Translator Disclaimer
1 January 2009 DIRECTIONAL EVOLUTION OF STOCKINESS COEVOLVES WITH ECOLOGY AND LOCOMOTION IN LIZARDS
Philip J. Bergmann, Jay J. Meyers, Duncan J. Irschick
Author Affiliations +
Abstract

Although studied in many taxa, directional macroevolution remains difficult to detect and quantify. We present an approach for detecting directional evolution in subclades of species when relatively few species are sampled, and apply it to studying the evolution of stockiness in Phrynosomatine lizards. Our approach is more sensitive to detecting the tempo of directional evolution than other available approaches. We use ancestral reconstruction and phylogenetic mapping of morphology to characterize the direction and magnitude of trait evolution. We demonstrate a directional trend toward stockiness in horned lizards, but not their sister groups, finding that stockier species tend to have relatively short and wide bodies, and relatively short heads, tails, and limbs. Ornstein-Uhlenbeck models show that the directional trend in horned lizards is due to a shift in selective regime and stabilizing selection as opposed to directional selection. Bayesian evolutionary correlation analyses indicate that stockier species run more slowly and eat a larger proportion of ants. Furthermore, species with larger horns tend to be slower and more ant-specialized. Directional evolution toward a stocky body shape has evolved in conjunction with changes in a suite of traits, representing a complex example of directional macroevolution.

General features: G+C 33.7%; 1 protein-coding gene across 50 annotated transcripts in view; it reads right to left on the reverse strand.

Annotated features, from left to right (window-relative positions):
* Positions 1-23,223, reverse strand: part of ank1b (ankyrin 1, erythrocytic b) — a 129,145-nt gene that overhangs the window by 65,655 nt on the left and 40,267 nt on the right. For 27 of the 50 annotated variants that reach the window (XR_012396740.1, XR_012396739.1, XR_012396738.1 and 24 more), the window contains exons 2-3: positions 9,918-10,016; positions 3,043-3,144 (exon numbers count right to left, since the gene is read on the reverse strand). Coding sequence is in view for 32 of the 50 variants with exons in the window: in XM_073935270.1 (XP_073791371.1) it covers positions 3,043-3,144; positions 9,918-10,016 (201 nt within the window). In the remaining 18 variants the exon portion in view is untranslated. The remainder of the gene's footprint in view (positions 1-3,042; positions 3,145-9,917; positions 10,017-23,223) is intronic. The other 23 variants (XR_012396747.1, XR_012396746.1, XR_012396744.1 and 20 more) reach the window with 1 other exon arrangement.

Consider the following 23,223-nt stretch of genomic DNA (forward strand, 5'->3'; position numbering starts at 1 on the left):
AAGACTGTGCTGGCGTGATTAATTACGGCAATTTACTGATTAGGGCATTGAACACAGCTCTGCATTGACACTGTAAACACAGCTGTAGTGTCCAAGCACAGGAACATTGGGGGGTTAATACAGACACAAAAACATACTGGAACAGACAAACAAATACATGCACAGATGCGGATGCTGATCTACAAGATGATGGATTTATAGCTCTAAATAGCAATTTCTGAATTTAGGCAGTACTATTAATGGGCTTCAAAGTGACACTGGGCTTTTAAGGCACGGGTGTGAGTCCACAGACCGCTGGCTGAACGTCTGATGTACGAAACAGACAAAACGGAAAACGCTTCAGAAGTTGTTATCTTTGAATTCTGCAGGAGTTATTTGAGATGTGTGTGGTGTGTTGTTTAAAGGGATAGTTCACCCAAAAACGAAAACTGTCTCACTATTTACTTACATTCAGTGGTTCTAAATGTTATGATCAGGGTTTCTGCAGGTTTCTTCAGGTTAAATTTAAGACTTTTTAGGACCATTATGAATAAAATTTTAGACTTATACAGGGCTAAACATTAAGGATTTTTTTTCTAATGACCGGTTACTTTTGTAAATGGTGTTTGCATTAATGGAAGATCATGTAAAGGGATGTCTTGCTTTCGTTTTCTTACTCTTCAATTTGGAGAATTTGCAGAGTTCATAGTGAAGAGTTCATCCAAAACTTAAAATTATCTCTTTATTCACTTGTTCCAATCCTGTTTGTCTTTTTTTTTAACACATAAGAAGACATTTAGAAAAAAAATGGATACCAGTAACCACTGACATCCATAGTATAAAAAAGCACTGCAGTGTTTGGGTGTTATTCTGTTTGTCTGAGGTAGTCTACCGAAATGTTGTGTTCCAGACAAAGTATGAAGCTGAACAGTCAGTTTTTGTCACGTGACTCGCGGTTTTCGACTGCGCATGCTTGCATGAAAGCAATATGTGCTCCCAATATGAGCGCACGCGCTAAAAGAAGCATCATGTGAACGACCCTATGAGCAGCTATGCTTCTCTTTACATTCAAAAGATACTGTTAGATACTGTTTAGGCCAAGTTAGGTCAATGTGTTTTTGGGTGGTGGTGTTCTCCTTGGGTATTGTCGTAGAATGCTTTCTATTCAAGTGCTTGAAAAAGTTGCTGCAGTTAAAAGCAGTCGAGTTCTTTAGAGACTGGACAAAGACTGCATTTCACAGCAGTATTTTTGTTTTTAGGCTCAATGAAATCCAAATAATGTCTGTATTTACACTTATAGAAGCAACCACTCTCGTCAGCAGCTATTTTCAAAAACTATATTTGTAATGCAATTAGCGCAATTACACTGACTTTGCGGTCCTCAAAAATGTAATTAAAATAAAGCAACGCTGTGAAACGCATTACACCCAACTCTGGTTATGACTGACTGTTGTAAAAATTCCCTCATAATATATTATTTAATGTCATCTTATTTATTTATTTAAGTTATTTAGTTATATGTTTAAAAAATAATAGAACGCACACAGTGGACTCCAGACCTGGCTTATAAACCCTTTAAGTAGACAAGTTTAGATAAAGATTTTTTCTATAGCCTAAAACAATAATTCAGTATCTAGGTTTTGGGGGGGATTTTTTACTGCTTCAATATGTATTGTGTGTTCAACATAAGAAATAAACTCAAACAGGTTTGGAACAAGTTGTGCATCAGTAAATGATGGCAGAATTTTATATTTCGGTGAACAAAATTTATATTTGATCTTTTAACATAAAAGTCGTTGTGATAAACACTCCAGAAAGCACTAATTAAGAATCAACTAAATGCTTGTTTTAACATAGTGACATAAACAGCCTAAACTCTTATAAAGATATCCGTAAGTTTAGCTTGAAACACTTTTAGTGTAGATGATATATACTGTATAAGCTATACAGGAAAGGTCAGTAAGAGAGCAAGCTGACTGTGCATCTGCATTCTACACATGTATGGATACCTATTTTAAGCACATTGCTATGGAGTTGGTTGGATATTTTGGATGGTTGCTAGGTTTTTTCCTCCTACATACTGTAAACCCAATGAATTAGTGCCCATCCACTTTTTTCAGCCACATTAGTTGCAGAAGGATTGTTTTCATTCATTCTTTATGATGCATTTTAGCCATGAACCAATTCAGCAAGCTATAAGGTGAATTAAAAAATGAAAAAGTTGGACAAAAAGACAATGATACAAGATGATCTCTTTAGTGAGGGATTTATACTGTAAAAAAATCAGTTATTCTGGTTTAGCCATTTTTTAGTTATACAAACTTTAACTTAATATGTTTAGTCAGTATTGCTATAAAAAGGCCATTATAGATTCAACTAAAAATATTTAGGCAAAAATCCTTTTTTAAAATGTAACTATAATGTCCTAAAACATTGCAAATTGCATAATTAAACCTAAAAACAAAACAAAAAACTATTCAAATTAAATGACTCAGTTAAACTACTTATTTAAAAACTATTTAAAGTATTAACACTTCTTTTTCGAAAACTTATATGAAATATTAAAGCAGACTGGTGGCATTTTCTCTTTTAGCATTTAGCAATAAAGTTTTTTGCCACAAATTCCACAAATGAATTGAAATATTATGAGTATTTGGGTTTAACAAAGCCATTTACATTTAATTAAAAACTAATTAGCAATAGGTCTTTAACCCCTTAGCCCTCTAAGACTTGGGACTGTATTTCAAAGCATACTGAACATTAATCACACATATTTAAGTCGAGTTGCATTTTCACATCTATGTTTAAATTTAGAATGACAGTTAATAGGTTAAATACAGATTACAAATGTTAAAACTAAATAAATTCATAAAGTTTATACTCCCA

© 2009 The Society for the Study of Evolution.
Philip J. Bergmann, Jay J. Meyers, and Duncan J. Irschick "DIRECTIONAL EVOLUTION OF STOCKINESS COEVOLVES WITH ECOLOGY AND LOCOMOTION IN LIZARDS," Evolution 63(1), 215-227, (1 January 2009). https://doi.org/10.1111/j.1558-5646.2008.00534.x
Received: 7 December 2007; Accepted: 1 September 2008; Published: 1 January 2009
JOURNAL ARTICLE
13 PAGES

This article is only available to subscribers.
It is not available for individual sale.
+ SAVE TO MY LIBRARY

SHARE
ARTICLE IMPACT
RIGHTS & PERMISSIONS
Get copyright permission
Back to Top